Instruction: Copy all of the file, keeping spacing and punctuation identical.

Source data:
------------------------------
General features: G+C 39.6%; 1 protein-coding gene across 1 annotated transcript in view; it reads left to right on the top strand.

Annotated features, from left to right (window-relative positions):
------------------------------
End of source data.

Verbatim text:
General features: G+C 39.6%; 1 protein-coding gene across 1 annotated transcript in view; it reads left to right on the top strand.

Annotated features, from left to right (window-relative positions):